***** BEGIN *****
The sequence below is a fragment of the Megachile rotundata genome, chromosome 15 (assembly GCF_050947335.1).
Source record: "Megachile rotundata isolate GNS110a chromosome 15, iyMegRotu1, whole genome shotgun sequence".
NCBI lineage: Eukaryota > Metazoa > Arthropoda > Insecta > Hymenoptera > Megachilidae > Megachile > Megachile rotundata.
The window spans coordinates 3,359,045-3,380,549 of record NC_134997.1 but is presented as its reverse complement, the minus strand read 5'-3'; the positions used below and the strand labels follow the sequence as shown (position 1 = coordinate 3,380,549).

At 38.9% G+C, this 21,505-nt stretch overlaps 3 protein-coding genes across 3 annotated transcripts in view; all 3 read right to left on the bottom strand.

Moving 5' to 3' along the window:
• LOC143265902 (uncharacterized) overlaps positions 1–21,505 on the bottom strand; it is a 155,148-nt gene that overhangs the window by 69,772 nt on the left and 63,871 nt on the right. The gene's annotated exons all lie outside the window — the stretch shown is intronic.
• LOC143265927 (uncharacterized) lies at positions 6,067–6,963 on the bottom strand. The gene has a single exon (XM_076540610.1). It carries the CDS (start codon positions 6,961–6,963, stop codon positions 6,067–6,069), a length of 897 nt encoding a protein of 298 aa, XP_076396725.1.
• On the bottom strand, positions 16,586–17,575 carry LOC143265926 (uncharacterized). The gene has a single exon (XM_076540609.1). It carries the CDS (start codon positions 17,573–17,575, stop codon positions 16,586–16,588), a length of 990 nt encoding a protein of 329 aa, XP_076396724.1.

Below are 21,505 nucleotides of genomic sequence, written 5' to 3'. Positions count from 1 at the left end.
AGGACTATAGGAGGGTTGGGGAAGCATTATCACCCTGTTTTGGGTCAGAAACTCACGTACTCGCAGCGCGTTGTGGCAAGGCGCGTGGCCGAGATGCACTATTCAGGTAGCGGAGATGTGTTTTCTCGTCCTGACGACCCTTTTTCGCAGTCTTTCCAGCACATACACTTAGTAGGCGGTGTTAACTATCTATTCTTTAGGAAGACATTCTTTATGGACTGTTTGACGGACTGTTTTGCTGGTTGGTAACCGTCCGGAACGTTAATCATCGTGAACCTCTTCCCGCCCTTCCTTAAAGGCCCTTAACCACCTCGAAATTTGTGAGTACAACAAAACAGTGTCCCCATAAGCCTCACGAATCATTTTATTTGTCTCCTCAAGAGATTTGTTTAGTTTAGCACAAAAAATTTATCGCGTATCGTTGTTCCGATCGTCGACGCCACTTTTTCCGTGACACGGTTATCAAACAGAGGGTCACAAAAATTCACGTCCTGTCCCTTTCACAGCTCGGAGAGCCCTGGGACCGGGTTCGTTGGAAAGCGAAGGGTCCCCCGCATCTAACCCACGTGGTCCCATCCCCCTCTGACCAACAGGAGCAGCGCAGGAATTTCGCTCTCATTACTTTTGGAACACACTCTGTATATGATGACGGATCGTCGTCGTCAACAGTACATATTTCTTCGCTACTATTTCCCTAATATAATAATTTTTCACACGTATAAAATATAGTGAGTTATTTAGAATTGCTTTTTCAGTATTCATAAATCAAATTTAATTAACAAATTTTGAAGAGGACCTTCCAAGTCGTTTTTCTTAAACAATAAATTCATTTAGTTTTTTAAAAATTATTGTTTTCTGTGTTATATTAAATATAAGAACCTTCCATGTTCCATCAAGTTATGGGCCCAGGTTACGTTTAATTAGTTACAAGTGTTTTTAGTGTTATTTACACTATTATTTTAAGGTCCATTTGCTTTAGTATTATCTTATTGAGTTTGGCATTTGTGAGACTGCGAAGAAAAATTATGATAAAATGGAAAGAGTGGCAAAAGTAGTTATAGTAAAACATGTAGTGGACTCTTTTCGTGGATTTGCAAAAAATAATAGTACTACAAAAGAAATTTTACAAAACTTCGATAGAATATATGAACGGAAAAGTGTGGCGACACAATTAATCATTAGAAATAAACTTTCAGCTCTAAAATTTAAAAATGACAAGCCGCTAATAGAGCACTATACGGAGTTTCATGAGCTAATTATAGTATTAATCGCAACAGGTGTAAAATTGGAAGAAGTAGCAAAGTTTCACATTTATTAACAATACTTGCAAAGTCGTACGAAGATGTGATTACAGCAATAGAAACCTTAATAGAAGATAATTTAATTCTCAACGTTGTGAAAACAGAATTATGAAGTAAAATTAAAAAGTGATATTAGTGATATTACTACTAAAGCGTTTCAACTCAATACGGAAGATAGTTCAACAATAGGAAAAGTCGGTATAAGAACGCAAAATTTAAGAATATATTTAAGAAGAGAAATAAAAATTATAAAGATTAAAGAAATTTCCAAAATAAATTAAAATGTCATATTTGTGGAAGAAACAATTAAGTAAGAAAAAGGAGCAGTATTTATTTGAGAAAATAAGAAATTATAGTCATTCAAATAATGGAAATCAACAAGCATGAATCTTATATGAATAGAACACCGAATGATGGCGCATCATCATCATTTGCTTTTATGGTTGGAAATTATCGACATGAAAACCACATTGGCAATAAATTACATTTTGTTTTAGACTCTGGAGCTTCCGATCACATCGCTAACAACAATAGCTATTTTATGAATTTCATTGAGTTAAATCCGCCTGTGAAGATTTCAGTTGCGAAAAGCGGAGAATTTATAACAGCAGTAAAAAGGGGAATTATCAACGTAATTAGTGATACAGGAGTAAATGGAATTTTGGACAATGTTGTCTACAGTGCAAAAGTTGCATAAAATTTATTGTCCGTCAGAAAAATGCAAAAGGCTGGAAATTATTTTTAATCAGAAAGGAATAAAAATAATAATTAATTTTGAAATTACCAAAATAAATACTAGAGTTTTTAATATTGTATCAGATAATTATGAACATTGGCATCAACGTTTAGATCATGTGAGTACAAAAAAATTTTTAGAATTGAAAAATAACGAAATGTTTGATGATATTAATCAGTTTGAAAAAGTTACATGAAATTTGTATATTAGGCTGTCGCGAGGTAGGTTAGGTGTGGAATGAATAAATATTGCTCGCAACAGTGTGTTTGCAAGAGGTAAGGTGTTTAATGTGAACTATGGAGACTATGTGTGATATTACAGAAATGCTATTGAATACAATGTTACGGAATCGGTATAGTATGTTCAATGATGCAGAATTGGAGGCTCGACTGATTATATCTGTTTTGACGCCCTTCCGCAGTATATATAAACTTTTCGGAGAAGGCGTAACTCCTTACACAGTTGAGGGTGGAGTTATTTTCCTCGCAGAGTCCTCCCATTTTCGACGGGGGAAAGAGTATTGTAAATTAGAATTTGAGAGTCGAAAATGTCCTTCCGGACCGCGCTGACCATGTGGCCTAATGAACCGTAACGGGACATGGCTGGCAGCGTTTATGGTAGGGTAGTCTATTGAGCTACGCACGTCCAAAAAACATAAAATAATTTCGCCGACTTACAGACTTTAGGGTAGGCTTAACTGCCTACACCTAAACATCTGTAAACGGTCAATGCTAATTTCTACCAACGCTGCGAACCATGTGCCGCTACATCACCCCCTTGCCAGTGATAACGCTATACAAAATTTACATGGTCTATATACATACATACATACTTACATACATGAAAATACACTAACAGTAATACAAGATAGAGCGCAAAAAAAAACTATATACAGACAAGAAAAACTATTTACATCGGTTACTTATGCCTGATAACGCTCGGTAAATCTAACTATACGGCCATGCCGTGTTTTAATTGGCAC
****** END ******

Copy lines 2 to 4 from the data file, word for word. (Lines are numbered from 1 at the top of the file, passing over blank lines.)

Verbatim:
Source record: "Megachile rotundata isolate GNS110a chromosome 15, iyMegRotu1, whole genome shotgun sequence".
NCBI lineage: Eukaryota > Metazoa > Arthropoda > Insecta > Hymenoptera > Megachilidae > Megachile > Megachile rotundata.
The window spans coordinates 3,359,045-3,380,549 of record NC_134997.1 but is presented as its reverse complement, the minus strand read 5'-3'; the positions used below and the strand labels follow the sequence as shown (position 1 = coordinate 3,380,549).